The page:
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Old 27-09-2010, 22:07   #46
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We like our WB8 which we christened "Tupperware Ranger" after some poking by the local salts. Picked it up for cheap off CL. Got 8' oars which helps the rowing. Just recently bought hypalon tubes for it.
Haven't noticed a problem with SoCal sun exposure after 2 years.
Dropped a 35# Quickset into it from 5 ft without any problem.
70# heavy?, when I was researching dingies it seemed at the low end in weight.
Still shopping for a WB8 rudder, have recycled a Sabot mast and sail and made my own centerboard out of sone scrap mahogany found in a dumpster. Looking forward to playing around with that.
We have actually loaded it with 2 adults and a pair of port runner bikes!! got around to the next marina like this on a calm afternoon... with the tubes it might actually fbe possible to do this in more rigorous conditions.

We are also keeping our eyes peeled for a used 2 seater foding kayak, Folboat or Klepper. Not practical on a boat with a cabin trunk because assembly takes up space but with our fluch deck it would probably work okay.
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Old 28-09-2010, 13:42   #47
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Walker Bay 8 Rows Great

I've only had it for a few days but I've been rowing small boats for 40 years and although I weigh 240 lbs on a good day, i was shocked by how quick and responsive this dink is under oar power. i thought it would squat down like a duck with every stroke but it's pretty good. Even took it on calm water with my girlfriend sitting in the stern (she's about 125 lbs) and it was still seaworthy. I would not care to be on the high seas with this little puppy being all that stood between me and two other adults and drowning for but getting around in protected waters, a pretty damn good little dink. My 10-year-old daughter thinks so too...she learned to row on a twin pontoon zodiak which is a total bitch to row and was delighted to start flying around the marina in the Walker Bay. Found mine on Craig's list for $350. beat up but it floats.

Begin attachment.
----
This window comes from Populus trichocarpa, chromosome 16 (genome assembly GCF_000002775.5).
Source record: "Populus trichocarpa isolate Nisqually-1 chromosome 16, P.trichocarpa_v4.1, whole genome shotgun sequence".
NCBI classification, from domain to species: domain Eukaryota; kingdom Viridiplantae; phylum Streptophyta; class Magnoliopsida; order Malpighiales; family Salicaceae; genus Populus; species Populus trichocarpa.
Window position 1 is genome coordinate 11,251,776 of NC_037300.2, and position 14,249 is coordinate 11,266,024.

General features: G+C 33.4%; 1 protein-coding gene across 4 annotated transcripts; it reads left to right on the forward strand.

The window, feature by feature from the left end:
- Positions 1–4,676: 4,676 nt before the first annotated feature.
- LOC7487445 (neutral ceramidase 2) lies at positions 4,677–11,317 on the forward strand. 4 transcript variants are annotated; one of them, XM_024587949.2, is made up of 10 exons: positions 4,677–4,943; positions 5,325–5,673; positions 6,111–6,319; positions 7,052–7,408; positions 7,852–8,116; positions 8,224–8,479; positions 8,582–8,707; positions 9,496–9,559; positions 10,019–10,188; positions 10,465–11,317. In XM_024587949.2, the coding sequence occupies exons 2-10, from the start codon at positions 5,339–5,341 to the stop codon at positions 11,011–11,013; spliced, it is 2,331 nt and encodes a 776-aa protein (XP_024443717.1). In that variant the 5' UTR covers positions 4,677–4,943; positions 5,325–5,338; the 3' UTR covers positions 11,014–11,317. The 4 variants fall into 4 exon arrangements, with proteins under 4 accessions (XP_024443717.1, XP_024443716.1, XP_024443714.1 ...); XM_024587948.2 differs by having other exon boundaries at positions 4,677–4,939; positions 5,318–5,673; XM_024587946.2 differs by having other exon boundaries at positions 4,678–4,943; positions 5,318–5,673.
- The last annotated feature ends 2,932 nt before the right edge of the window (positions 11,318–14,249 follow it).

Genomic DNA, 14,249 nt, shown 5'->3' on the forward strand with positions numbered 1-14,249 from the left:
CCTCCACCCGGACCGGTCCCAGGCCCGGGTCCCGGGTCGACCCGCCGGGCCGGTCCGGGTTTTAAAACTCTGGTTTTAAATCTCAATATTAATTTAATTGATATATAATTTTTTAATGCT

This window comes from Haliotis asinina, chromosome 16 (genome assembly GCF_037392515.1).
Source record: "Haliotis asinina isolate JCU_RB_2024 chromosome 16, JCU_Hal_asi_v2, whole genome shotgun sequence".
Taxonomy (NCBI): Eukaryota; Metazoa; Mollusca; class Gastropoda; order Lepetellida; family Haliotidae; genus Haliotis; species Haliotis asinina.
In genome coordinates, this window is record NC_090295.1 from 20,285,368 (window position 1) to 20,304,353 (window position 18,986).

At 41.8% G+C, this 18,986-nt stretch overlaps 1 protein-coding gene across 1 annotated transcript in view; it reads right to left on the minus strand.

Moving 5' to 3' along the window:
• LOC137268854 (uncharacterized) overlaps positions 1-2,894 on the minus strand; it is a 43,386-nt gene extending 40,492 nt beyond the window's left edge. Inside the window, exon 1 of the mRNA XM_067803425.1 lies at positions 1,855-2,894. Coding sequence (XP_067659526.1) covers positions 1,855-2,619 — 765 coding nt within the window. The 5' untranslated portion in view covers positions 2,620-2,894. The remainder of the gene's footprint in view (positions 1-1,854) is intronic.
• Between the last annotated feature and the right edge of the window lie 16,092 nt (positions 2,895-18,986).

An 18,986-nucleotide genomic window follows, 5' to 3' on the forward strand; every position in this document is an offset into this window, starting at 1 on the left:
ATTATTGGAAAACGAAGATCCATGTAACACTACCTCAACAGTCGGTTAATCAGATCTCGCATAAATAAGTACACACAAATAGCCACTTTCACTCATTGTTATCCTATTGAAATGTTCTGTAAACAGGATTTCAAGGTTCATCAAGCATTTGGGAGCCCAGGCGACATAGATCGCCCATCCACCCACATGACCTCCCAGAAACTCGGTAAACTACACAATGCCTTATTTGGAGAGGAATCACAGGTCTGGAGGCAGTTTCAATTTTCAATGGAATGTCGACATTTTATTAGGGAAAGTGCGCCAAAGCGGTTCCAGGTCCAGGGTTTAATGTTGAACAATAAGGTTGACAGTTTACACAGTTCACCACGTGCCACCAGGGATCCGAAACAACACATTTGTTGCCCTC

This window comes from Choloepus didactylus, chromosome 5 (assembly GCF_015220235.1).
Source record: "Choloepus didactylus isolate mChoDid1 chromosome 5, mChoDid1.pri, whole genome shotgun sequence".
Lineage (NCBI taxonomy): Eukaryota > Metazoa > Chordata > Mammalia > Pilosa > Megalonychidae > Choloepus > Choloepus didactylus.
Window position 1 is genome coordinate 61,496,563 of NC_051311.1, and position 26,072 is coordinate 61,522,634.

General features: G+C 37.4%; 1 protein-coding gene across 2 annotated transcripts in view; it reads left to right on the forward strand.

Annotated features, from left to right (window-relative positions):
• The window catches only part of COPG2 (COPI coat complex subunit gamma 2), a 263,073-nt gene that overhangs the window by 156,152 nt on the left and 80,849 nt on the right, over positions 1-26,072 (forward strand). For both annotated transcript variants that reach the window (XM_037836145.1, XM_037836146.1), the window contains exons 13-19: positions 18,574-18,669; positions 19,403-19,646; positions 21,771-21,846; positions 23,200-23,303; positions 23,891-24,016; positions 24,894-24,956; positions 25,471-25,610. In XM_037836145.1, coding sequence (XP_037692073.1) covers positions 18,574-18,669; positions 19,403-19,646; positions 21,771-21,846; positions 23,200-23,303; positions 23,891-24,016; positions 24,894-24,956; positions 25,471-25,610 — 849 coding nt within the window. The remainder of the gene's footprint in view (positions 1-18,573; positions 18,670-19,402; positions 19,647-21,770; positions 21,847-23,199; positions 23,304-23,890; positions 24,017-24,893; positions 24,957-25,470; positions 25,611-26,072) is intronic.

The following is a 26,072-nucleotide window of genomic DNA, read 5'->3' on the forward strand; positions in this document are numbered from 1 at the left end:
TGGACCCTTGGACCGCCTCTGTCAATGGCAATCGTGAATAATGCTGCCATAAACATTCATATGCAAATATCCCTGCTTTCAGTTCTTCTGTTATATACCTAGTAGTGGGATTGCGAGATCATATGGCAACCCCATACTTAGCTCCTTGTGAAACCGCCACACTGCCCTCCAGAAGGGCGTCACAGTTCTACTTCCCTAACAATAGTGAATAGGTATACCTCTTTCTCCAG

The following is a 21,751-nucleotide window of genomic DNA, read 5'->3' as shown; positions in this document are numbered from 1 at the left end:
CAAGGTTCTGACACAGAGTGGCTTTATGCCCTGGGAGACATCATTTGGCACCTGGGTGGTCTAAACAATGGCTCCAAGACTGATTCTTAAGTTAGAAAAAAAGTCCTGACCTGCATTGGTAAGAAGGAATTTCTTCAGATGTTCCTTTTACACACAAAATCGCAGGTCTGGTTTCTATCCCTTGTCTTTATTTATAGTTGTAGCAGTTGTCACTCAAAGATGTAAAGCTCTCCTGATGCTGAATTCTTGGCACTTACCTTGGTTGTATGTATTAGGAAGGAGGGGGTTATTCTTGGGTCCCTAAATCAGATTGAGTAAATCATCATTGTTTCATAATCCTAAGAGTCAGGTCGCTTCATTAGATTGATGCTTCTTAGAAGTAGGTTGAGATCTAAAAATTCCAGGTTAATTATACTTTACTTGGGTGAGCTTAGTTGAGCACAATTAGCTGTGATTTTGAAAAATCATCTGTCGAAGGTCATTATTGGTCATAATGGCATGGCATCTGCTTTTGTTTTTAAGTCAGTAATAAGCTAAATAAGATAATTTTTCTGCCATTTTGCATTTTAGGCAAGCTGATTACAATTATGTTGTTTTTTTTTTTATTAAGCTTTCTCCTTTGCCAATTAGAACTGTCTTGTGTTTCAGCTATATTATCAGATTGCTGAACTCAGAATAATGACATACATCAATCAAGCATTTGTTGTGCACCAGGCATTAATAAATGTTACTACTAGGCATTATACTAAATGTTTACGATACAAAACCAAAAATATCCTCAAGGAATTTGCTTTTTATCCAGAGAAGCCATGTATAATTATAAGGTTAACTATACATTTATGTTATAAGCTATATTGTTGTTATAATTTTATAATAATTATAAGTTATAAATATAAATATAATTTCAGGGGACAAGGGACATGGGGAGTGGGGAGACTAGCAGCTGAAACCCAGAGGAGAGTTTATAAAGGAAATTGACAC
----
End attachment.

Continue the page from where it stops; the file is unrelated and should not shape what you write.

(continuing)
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Old 29-09-2010, 12:35   #48
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Walker bay 8 is a POS!

Keep it on a pond or calm lake.
It's obvious they are junk as they sell inflatable tubes for a horribly huge price to make them stable.
I had one, when water gets inside it shifts on a wake and fills up with ocean water. You end up in the water looking at your salty motor and unhappy wife while floating around. They shouldn't sell them within 100 miles of any ocean.

Get an inflatable.
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Old 29-09-2010, 12:44   #49
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I could not agree more with the above statement!
We had one that was on our boat (8' Walker Bay) when we purchased it. We tried it but found it extremely tipsy and unsafe in everything but the calmest weather. It was almost new and we sold it for $300 .....I must have received 20 calls on that little dinghy and the person that bought it thought they got quite a deal but truth is I would have just about given it away....real piece of junk in my opinion.
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Old 29-09-2010, 18:31   #50
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Quote:
Originally Posted by endoftheroad View Post
Walker bay 8 is a POS!

Keep it on a pond or calm lake.
It's obvious they are junk as they sell inflatable tubes for a horribly huge price to make them stable.
I had one, when water gets inside it shifts on a wake and fills up with ocean water. You end up in the water looking at your salty motor and unhappy wife while floating around. They shouldn't sell them within 100 miles of any ocean.

Get an inflatable.
Well,... let's see. You say get an inflatable... not a different manufactures hard dingy.

Since I carry one of each, I'd say that maybe you were expecting this different purpose boat to do the same job as an inflatable. People who hate rowing or sailing inflatables shouldn't consider this boat or what?

It's all about opinion.

I love taking mine out on big salty ponds with wakes and all. I know how to keep it from getting no more water inside than an infaltable.

Sailing around, I get so many thumbs up, smiles and hand waving ... it's all fun. And sometimes I get in my go fast inflatable and have a different kind of fun.
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Old 29-09-2010, 18:55   #51
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I carry one of each as well but prefer this 10' aluminum skiff to a Walker Bay. Much more stable and fits on the foredeck perfectly.

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Old 29-09-2010, 19:24   #52
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I could not resist posting this photo of our old walker bay dinghy. I guess some of our young guests really enjoyed the little dinghy
I think they were over the weight limit but still had it balanced pretty well!
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Old 01-10-2010, 00:34   #53
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iam going thru the same decision right now, but i think i will try a take apart dinghy linke a 8.5 feet pram see www.nestawayboats.com, unfortunatly a little bit high priced but made in carbon epoxy witha total weight of 32 kg. even i have space on my 44 feet , i like an unclutterd foredeck to handle sail better